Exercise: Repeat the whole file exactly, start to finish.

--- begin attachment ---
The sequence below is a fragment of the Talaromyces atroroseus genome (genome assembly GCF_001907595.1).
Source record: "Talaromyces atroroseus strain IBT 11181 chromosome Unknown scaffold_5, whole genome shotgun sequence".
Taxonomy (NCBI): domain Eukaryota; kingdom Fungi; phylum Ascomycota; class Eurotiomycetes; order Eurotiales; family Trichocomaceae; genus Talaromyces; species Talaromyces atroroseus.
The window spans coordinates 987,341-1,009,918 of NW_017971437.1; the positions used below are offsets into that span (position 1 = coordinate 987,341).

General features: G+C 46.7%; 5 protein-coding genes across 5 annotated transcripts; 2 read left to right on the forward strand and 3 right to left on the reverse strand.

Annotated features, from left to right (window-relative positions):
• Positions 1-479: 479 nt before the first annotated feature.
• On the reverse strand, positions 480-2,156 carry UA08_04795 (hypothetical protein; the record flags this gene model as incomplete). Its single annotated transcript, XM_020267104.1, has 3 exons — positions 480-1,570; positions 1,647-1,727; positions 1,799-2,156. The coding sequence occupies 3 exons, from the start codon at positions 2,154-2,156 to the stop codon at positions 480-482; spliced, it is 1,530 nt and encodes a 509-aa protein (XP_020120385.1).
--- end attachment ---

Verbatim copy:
The sequence below is a fragment of the Talaromyces atroroseus genome (genome assembly GCF_001907595.1).
Source record: "Talaromyces atroroseus strain IBT 11181 chromosome Unknown scaffold_5, whole genome shotgun sequence".
Taxonomy (NCBI): domain Eukaryota; kingdom Fungi; phylum Ascomycota; class Eurotiomycetes; order Eurotiales; family Trichocomaceae; genus Talaromyces; species Talaromyces atroroseus.
The window spans coordinates 987,341-1,009,918 of NW_017971437.1; the positions used below are offsets into that span (position 1 = coordinate 987,341).

General features: G+C 46.7%; 5 protein-coding genes across 5 annotated transcripts; 2 read left to right on the forward strand and 3 right to left on the reverse strand.

Annotated features, from left to right (window-relative positions):
• Positions 1-479: 479 nt before the first annotated feature.
• On the reverse strand, positions 480-2,156 carry UA08_04795 (hypothetical protein; the record flags this gene model as incomplete). Its single annotated transcript, XM_020267104.1, has 3 exons — positions 480-1,570; positions 1,647-1,727; positions 1,799-2,156. The coding sequence occupies 3 exons, from the start codon at positions 2,154-2,156 to the stop codon at positions 480-482; spliced, it is 1,530 nt and encodes a 509-aa protein (XP_020120385.1).